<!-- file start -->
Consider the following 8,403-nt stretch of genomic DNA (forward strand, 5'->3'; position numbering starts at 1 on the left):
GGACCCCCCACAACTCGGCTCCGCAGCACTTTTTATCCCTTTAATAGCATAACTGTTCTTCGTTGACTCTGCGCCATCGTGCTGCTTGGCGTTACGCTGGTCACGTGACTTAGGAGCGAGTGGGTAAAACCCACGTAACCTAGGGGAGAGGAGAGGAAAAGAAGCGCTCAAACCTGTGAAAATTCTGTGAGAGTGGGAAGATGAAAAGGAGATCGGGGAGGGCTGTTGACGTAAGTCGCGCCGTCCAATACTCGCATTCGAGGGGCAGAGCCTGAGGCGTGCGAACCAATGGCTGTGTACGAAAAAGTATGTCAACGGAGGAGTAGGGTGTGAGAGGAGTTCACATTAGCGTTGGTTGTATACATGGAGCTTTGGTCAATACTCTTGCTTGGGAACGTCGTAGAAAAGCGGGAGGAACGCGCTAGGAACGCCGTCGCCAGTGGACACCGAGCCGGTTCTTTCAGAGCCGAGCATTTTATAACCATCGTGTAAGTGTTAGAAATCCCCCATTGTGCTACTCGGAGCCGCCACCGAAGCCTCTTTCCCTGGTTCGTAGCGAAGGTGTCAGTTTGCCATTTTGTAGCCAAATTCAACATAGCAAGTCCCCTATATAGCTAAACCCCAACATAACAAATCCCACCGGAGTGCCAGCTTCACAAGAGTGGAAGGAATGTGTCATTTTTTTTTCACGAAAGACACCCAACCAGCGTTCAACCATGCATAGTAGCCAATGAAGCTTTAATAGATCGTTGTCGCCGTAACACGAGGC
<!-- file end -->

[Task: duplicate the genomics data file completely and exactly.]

Consider the following 8,403-nt stretch of genomic DNA (forward strand, 5'->3'; position numbering starts at 1 on the left):
GGACCCCCCACAACTCGGCTCCGCAGCACTTTTTATCCCTTTAATAGCATAACTGTTCTTCGTTGACTCTGCGCCATCGTGCTGCTTGGCGTTACGCTGGTCACGTGACTTAGGAGCGAGTGGGTAAAACCCACGTAACCTAGGGGAGAGGAGAGGAAAAGAAGCGCTCAAACCTGTGAAAATTCTGTGAGAGTGGGAAGATGAAAAGGAGATCGGGGAGGGCTGTTGACGTAAGTCGCGCCGTCCAATACTCGCATTCGAGGGGCAGAGCCTGAGGCGTGCGAACCAATGGCTGTGTACGAAAAAGTATGTCAACGGAGGAGTAGGGTGTGAGAGGAGTTCACATTAGCGTTGGTTGTATACATGGAGCTTTGGTCAATACTCTTGCTTGGGAACGTCGTAGAAAAGCGGGAGGAACGCGCTAGGAACGCCGTCGCCAGTGGACACCGAGCCGGTTCTTTCAGAGCCGAGCATTTTATAACCATCGTGTAAGTGTTAGAAATCCCCCATTGTGCTACTCGGAGCCGCCACCGAAGCCTCTTTCCCTGGTTCGTAGCGAAGGTGTCAGTTTGCCATTTTGTAGCCAAATTCAACATAGCAAGTCCCCTATATAGCTAAACCCCAACATAACAAATCCCACCGGAGTGCCAGCTTCACAAGAGTGGAAGGAATGTGTCATTTTTTTTTCACGAAAGACACCCAACCAGCGTTCAACCATGCATAGTAGCCAATGAAGCTTTAATAGATCGTTGTCGCCGTAACACGAGGC